Women must be part of a just, climate-resilient transition

by Sheila Oparaocha, Director at ENERGIA

The multiple and severe crises we are facing present us with serious issues that require immediate action. Yet our current political and economic system fails to ensure an equal and sustainable future that benefits all. We need a just energy transition that not only puts people and the environment first, but also promotes inclusive and gender-transformative action. This is absolutely critical to address current and future challenges on a planet with limited resources and gaping inequities.

We need systemic change that is not just hypothetical and does not only address existing inequalities to accommodate the will of elites. We need a change that gives space, voice and opportunity to those being left behind, including women, who have the knowledge, the experience and the ambition to lead the way.

Action is needed now. Over 730 million people lack access to electricity, and 2.4 billion use polluting cooking fuels and technologies, all of which mostly impacts the safety and health of women and children. The world’s unequal use of environmental and economic resources is seriously compromising the future of minorities, including women, who bear the brunt of the climate crisis. It is clear that cleaner alternatives and businesses are needed. But most importantly, we need actions that promote a just, inclusive and equitable energy transition that empowers all people – especially marginalized and underrepresented communities – economically, socially and environmentally.

This transition must fully include women and use their agency, leadership, entrepreneurial skills and participation to accelerate the achievement of universal sustainable energy and reduce the gender gap. Gender-smart initiatives and investment in last-mile areas have widely demonstrated that they are much better at providing sustainable energy solutions at local levels. And women are also increasingly active in the energy workforce and as entrepreneurs, contributing to the economic growth and industrial development of their communities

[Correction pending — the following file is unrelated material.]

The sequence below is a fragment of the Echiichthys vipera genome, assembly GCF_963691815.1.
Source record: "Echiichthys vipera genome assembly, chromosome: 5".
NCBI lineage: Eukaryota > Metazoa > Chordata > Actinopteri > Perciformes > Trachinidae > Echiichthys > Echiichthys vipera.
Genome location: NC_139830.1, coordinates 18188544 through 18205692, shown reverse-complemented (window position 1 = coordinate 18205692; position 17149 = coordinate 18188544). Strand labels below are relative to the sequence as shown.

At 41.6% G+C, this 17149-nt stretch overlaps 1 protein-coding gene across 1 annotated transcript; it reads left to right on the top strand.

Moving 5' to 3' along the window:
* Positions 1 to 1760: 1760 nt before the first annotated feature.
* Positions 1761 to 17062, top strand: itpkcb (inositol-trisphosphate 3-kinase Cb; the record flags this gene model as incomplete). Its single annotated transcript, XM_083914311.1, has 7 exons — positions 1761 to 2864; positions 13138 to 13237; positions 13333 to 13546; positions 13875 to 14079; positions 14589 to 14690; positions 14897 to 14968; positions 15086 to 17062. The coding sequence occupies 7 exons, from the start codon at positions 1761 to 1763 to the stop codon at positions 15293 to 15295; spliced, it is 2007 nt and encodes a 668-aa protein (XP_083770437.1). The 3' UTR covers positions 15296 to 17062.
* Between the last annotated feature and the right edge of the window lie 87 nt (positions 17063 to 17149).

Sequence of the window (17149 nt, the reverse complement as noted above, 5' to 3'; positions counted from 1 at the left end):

But women are not just agents of change. They also play a key role in tackling crises, when they have the opportunity. Women and underrepresented groups must have the right and the opportunity to participate in decision-making processes at all levels, including international forums and climate negotiations, from which they are often excluded. And even when present, their voices often go unheard. That’s why we need gender-transformative policies that address this systemic exclusion from representation, from the labor market, from finance, from education.

With the COP27 around the corner, ENERGIA calls for greater representation of women in the climate and energy dialogue. Because women are uniquely positioned to lead, participate in and benefit from a just and inclusive energy transition.

Women as agents of change for a climate-resilient and just energy transition

ENERGIA recognizes women as agents of change who can play a unique role in raising awareness on the adoption of clean energy solutions, empowering their communities, and advancing gender equality.